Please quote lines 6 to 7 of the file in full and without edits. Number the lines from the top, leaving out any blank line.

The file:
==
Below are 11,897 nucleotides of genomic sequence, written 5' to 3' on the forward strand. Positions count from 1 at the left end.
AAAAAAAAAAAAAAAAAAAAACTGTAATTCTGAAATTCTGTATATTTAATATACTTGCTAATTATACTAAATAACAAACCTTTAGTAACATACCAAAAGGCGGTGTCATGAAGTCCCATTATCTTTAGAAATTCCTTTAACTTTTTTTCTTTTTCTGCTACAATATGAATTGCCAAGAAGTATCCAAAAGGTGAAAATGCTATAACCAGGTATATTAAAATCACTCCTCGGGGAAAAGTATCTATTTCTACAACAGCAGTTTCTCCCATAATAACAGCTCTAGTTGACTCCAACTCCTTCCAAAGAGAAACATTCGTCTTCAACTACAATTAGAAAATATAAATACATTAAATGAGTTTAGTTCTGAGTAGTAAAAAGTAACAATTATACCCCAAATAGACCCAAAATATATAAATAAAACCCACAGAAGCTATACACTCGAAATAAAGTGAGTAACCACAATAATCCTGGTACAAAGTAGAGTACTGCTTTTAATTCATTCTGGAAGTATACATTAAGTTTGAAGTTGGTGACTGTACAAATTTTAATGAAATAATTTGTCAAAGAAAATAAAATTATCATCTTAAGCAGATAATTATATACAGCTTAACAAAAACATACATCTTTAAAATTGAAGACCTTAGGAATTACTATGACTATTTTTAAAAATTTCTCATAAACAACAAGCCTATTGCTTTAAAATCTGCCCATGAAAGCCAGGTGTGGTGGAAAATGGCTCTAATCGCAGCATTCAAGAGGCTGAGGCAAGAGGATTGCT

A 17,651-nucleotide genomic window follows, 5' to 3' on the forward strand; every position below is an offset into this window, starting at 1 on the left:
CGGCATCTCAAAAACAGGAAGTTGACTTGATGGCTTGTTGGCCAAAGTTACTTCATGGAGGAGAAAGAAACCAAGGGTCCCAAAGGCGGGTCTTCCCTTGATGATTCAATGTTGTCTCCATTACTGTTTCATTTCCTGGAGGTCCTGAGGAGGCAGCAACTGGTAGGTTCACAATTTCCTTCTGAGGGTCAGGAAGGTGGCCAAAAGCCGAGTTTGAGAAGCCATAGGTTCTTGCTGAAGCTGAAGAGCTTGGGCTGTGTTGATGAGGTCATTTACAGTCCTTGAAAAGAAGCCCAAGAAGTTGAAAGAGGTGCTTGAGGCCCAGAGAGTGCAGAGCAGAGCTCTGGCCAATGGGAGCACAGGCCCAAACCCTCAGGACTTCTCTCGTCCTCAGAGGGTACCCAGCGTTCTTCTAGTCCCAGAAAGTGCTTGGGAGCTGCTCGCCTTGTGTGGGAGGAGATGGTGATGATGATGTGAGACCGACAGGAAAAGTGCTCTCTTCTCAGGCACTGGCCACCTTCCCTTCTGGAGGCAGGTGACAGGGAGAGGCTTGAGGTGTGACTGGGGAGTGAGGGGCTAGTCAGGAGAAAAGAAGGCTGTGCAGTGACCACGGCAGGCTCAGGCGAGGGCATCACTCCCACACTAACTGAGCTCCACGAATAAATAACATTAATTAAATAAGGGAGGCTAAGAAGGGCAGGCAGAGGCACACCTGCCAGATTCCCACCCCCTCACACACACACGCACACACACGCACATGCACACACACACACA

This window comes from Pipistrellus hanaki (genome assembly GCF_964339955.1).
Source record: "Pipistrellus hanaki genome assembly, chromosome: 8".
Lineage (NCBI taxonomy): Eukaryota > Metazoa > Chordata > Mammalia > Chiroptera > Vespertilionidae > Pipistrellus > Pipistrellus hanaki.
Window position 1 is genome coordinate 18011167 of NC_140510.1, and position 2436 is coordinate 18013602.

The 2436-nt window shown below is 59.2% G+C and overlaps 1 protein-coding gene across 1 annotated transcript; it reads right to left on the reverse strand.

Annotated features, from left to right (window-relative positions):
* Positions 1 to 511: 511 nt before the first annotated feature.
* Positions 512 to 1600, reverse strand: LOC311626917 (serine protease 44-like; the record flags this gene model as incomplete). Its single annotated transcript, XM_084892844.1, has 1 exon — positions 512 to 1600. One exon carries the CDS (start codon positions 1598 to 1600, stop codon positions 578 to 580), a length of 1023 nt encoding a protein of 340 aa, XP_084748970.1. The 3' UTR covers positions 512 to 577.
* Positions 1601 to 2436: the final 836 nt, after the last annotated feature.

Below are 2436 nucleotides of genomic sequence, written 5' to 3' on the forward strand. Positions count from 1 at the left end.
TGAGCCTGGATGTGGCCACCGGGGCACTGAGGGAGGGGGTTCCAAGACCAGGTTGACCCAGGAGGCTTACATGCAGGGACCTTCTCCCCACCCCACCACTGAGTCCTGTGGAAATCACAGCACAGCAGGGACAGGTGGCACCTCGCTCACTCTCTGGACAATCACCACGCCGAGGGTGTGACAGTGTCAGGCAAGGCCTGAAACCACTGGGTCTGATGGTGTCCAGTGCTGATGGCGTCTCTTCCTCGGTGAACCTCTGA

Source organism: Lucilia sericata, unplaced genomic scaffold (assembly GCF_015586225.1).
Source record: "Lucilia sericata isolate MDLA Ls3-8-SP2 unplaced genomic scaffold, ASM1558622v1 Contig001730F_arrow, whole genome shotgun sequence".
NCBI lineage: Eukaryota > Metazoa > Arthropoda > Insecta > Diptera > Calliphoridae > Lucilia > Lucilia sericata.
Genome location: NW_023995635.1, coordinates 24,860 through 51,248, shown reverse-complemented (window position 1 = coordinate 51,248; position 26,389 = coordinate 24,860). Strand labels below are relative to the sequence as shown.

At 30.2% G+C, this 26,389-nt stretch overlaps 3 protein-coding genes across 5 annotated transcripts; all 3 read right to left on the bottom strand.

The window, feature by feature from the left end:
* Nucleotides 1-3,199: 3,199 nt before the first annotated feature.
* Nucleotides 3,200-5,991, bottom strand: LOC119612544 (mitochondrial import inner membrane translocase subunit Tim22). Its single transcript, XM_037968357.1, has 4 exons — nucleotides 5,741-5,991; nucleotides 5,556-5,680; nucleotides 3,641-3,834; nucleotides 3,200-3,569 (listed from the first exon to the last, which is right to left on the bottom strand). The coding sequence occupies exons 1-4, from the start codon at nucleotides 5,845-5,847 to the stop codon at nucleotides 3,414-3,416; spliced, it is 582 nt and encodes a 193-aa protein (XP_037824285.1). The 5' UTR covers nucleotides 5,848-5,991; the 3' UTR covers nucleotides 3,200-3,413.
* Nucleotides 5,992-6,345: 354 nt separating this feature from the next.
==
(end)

Source record: "Pipistrellus hanaki genome assembly, chromosome: 8".
Lineage (NCBI taxonomy): Eukaryota > Metazoa > Chordata > Mammalia > Chiroptera > Vespertilionidae > Pipistrellus > Pipistrellus hanaki.